Negotiations at a standstill over Puigdemont
ERC urges JxCat allies to reach "global" agreement with an "effective" appointment of new president and the recognition of the Catalan leader "legitimacy" in Brussels
It's more than a month since Catalonia hold an election but parties holding a majority in Parliament are still not able to agree on forming a new government –let alone choosing a new president. The biggest issue is which role, if any, should have Catalan leader Carles Puigdemont, sacked by the Spanish government after the declaration of independence and in Belgium since then.
Although Puigdemont's ticket won the biggest number of seats amongst the pro-independence forces and is able to command an overall majority in Parliament, the Spanish government is challenging in court any attempt by the Catalan leader to retake his post as President. The Constitutional Court ruled that Puigdemont cannot be elected from Brussels, and he would be immediately arrested if he sets foot in Spain. And even from prison, his chances to be freed to attend an investiture debate are slim: so far, the Spanish Supreme Court has rejected all similar attempts by jailed MPs to be able to attend Parliament debates.
That is why Puigdemont's future is complicating party negotiations in Catalonia. His group, Junts per Catalunya (JxCat) insists on appointing him –or at least trying to appoint him- as president in Parliament. The group has already registered a proposal in the Catalan parliament to enable Puigdemont being sworn in from Brussels. The initiative includes amending the Presidency Bill to explicitly accept an MP being chosen as Catalan leader remotely, if they cannot turn up in Parliament, where the investiture debate would take place.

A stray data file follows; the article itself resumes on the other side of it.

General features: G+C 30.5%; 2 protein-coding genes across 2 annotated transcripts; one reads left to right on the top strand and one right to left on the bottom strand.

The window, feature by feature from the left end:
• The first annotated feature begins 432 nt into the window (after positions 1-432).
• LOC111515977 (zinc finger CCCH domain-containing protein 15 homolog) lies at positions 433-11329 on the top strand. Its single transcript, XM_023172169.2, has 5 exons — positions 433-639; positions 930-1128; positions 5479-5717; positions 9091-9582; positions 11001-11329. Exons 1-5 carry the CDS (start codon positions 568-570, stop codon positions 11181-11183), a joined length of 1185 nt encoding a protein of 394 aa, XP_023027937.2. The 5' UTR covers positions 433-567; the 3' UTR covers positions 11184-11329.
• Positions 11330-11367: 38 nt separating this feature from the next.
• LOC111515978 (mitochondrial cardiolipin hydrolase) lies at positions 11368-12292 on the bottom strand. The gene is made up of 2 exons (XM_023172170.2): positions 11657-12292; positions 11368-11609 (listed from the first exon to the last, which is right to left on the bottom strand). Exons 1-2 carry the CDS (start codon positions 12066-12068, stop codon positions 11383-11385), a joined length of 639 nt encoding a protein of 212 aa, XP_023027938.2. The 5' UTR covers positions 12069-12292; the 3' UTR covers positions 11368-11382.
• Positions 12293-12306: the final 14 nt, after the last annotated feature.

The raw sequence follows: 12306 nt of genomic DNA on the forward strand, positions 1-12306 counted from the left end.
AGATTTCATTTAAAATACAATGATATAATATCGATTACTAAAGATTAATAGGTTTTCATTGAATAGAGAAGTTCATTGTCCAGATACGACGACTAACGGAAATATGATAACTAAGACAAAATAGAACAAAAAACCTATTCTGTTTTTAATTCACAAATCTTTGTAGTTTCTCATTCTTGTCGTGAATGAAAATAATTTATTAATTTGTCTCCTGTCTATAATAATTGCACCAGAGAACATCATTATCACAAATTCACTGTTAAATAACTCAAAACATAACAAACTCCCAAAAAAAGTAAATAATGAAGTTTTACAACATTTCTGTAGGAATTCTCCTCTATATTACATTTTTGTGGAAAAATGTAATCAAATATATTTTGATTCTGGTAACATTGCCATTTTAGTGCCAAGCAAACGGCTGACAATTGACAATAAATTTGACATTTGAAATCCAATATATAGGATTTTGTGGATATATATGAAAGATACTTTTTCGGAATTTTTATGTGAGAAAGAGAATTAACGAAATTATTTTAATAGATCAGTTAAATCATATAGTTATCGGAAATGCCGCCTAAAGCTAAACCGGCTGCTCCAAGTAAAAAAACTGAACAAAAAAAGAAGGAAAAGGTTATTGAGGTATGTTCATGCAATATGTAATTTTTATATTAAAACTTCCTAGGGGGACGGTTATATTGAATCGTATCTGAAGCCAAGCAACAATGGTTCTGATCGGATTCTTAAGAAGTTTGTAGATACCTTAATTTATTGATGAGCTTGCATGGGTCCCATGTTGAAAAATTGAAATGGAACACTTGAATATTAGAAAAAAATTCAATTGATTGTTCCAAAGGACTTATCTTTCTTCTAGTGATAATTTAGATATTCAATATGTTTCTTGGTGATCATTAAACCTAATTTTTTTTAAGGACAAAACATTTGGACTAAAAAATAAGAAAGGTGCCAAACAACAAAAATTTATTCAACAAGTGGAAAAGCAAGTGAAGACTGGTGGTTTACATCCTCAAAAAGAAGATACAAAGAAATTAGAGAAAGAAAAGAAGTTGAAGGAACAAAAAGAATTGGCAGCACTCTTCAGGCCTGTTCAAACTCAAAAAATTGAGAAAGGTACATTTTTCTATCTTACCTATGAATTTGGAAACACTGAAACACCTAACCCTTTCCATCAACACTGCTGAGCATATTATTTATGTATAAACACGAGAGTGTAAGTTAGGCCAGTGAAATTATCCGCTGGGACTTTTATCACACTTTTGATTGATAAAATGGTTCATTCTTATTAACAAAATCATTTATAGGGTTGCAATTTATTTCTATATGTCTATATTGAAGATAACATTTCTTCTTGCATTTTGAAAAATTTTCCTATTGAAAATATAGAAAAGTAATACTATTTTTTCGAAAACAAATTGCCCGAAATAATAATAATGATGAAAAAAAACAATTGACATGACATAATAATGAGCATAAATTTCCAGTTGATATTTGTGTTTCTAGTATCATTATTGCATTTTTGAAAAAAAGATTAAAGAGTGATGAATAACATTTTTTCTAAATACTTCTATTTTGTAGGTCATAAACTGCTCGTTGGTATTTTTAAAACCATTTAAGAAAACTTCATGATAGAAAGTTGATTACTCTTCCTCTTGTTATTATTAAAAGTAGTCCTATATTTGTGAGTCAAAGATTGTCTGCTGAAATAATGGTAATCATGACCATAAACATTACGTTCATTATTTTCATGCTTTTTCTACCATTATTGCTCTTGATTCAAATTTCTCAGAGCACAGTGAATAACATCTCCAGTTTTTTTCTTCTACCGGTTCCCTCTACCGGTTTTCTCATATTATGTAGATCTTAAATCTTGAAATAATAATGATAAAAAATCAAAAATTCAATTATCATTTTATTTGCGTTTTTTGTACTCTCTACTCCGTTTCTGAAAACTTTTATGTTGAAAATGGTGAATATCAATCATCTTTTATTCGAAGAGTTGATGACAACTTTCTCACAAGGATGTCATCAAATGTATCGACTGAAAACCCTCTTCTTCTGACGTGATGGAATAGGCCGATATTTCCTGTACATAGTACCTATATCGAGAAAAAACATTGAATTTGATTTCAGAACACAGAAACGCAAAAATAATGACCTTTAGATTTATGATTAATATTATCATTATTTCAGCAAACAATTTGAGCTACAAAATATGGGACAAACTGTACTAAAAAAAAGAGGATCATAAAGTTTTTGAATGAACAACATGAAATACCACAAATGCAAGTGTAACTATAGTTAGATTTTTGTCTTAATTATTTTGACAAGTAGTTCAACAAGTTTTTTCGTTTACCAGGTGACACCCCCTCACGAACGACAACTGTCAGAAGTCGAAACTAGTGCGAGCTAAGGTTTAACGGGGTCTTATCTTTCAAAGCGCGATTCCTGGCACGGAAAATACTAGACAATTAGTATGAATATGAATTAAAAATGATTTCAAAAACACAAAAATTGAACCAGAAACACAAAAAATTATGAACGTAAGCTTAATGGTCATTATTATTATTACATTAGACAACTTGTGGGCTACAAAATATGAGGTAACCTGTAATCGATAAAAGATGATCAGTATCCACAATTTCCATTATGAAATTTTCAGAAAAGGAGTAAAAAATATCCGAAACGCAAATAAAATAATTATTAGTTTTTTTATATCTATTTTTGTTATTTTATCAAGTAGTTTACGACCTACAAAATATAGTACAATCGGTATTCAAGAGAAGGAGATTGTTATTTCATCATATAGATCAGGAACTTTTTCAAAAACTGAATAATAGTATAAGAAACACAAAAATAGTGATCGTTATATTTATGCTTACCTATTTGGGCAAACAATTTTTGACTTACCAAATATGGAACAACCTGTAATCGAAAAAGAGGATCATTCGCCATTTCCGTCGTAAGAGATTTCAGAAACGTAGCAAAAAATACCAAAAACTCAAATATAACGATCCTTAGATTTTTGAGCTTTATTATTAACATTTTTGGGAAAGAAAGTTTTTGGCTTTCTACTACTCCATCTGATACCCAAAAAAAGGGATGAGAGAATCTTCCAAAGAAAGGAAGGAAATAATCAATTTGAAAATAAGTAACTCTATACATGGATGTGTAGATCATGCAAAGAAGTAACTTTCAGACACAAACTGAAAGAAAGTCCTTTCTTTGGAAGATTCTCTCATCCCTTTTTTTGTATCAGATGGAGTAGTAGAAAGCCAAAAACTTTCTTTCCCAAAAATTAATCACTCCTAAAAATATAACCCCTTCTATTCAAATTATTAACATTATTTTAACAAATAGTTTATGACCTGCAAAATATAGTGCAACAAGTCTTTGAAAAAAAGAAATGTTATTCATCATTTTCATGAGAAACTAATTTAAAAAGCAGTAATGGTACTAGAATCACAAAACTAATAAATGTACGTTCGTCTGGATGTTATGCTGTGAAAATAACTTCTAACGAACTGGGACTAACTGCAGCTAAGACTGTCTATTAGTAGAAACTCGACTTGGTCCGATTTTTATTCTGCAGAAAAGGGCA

JxCat argue that he has all the legitimacy –from the ballot boxes- to be reelected as president. But their biggest allies, Esquerra Republicana (ERC) have already warned they won't do anything that could mean "criminal consequences or negative legal effects for a number of MPs." Bearing in mind threats coming from the Spanish government and the stance taken, so far, by the Spanish Constitutional Court, appointing Puigdemont will very likely be read in Madrid as an act of disobedience. JxCat and left-wing CUP have insisted so far that Madrid should not dictate who can be or cannot be Catalan president, as this is something up to voters. They consider Madrid's actions to be "undemocratic".
On Saturday, ERC's number two, Marta Rovira, said that any agreement with JxCat should be "global" and "strong", allowing the "effective" appointment of a new president –that is, one that would not be challenged by Madrid-, while recognizing the "legitimacy" of Puigdemont in Brussels. In a speech during a party meeting, Rovira urged "unity" to the pro-independence forces and said that they won't accept an agreement that doesn't put an end to the Spanish government intervention in Catalonia. Their leader, deposed vice president Oriol Junqueras, is in pre-trial prison in Madrid.
Since October 27, the Catalan administration is under Spanish rule, since Madrid applied Article 155 of the Constitution and suspended Catalonia's self-government. The Spanish government has already hinted it might not lift the suspension if Puigdemont is reelected president. In recent days, new names to succeed Puigdemont have appeared. Elsa Artadi, one of Puigdemon'ts closest allies and a Harvard doctor, is one of the favorites. But she has so far denied any plans to become the first female Catalan president.
Catalunya en Comú, a left-wing party in favor of self-determination but against independence, urged pro-independence forces to be "brave" and put forward alternatives to Puigdemont. In fact, spokeswoman Eulàlia Alamany said that left-wing pro-independence forces ERC and CUP have together more seats than JxCat, so should be able to put forward alternative candidates to the presidency and not leave all the political initiative to Puigdemont's party. However, any alternative candidate would need the 34 votes of JxCat to be sweared in.